Munich Personal RePEc Archive

Financial Deepening and Economic Growth in the European Transition Economies

Mirdala, Rajmund (2011): Financial Deepening and Economic Growth in the European Transition Economies. Published in: Journal of Applied Economic Sciences , Vol. 6, No. 2 (September 2011): pp. 177-194.

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Abstract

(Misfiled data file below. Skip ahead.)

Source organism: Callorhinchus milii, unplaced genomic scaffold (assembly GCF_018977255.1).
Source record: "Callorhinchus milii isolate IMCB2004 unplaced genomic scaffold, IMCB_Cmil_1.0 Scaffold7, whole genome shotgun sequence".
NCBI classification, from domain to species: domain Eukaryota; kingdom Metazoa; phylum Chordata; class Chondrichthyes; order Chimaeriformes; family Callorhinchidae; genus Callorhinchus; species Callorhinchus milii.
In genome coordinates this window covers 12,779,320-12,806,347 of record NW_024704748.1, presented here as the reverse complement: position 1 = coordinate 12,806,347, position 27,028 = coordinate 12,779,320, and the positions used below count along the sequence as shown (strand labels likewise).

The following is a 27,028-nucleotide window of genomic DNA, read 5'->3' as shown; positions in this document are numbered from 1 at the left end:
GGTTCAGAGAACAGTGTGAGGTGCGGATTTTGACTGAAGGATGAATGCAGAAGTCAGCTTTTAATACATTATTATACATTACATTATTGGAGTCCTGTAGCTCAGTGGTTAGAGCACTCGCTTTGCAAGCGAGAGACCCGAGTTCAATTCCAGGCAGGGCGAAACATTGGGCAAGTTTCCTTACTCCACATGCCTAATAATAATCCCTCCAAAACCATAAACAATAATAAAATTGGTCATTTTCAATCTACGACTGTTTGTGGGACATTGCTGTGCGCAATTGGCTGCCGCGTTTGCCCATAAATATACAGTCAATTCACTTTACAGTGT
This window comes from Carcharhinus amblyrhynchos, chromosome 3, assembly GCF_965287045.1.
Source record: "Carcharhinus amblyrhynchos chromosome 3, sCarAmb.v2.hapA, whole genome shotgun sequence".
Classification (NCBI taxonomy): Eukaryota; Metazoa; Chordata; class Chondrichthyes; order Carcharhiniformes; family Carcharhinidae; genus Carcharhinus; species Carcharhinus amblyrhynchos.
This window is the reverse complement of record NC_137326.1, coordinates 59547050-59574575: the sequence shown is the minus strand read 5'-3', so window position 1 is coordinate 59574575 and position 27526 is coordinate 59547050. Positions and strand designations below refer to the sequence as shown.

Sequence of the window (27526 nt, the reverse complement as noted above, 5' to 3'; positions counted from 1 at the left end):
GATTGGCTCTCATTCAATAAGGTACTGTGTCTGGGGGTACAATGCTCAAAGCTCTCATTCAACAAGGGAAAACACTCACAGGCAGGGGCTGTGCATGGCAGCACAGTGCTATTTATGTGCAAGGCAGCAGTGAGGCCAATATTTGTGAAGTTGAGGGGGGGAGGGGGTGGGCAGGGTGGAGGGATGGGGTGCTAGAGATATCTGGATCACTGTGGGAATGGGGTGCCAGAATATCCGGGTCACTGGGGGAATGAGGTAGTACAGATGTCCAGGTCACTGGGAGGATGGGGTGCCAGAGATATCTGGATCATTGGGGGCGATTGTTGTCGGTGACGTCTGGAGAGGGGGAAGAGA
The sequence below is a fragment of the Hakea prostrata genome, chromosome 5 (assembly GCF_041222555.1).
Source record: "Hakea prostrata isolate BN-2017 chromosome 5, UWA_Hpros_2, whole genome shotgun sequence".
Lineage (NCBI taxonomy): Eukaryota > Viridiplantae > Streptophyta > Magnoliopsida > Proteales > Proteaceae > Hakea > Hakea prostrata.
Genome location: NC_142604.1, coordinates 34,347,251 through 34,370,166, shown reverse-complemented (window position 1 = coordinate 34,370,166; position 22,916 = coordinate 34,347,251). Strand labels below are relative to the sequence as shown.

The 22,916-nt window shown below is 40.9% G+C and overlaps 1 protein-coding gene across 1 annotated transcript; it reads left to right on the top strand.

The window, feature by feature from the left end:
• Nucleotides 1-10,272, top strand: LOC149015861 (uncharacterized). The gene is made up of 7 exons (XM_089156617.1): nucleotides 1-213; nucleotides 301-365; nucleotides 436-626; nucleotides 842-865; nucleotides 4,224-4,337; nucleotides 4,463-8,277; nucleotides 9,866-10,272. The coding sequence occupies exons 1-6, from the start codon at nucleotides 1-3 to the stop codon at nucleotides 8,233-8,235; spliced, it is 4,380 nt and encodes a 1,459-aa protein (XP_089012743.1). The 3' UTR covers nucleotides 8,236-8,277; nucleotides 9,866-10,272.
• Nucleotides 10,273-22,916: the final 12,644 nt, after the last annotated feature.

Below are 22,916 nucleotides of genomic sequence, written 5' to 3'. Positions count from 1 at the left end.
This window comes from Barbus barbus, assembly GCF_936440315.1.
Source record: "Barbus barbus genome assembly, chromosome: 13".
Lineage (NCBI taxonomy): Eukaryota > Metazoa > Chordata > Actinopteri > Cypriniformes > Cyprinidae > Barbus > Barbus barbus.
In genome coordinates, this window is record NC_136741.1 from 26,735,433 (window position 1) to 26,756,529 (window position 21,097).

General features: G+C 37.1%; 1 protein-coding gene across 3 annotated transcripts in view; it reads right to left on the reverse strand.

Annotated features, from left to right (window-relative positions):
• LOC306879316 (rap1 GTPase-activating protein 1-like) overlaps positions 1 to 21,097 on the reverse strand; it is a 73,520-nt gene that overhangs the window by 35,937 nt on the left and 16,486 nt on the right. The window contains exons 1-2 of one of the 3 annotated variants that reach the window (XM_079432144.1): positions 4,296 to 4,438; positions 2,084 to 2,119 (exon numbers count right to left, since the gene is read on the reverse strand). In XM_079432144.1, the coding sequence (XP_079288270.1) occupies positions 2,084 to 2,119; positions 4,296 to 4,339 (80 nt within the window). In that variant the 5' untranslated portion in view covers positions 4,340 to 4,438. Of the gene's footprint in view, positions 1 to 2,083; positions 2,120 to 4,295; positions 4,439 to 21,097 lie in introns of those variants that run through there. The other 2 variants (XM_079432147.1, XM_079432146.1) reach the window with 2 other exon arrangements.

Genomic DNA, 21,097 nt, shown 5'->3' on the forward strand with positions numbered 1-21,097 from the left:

Various effects of the financial deepening came to the centre of academics as well as policy-makers discussions during last four decades especially in relation to the financial sector development. Together with financial liberalization and international financial integration economists focus their attention to the financial deepening especially due to its potential effects on the real economy. Perspective of the fast and sustainable economic growth at the end of the 1990s increased an attractiveness of the European transition economies (ETE) for the foreign investors that resulted in increased foreign capital inflows to ETE. International capital inflows (especially debt and portfolio capital flows) stimulate financial deepening through higher demand for financial services. As the underdeveloped financial markets obviously constrain domestic capital mobilization, the international financial integration is considered to be very useful vehicle in fostering financial sector advancement. One of the most discussed areas related to the overall effects of the financial deepening is a bi-directional relationship between financial development and economic growth. It is generally expected there is a positive effect of financial development on economic growth. On the other hand especially some country-specific institutional characteristics and different policies may significantly distort positive incentives of the financial deepening. In the paper we analyze the main aspects of the financial deepening in ten ETE in the period 2000-2010 using vector error correction model (VECM). In order to meet this objective we implement a multivariate cointegration methodology introduced by Johansen (1988, 1991) and Johansen and Juselius (1990) to estimate the relationships between financial depth indicators and real output in the selected group of countries. To find the order of integration of endogenous variables we test the time series for the unit root presence. In order to determine cointegrating (long-run) relationships, we follow a Johansen cointegration procedure to perform the trace test and maximum eigenvalue test. We also test the direction of the causality relationships between financial depth indicators and real output using linear Granger causality test. Using the estimated VEC model, the dynamic responses of the endogenous variables to the money stock, domestic bank deposits and domestic bank loans one standard deviation shocks are computed for each country from the group of ETE.

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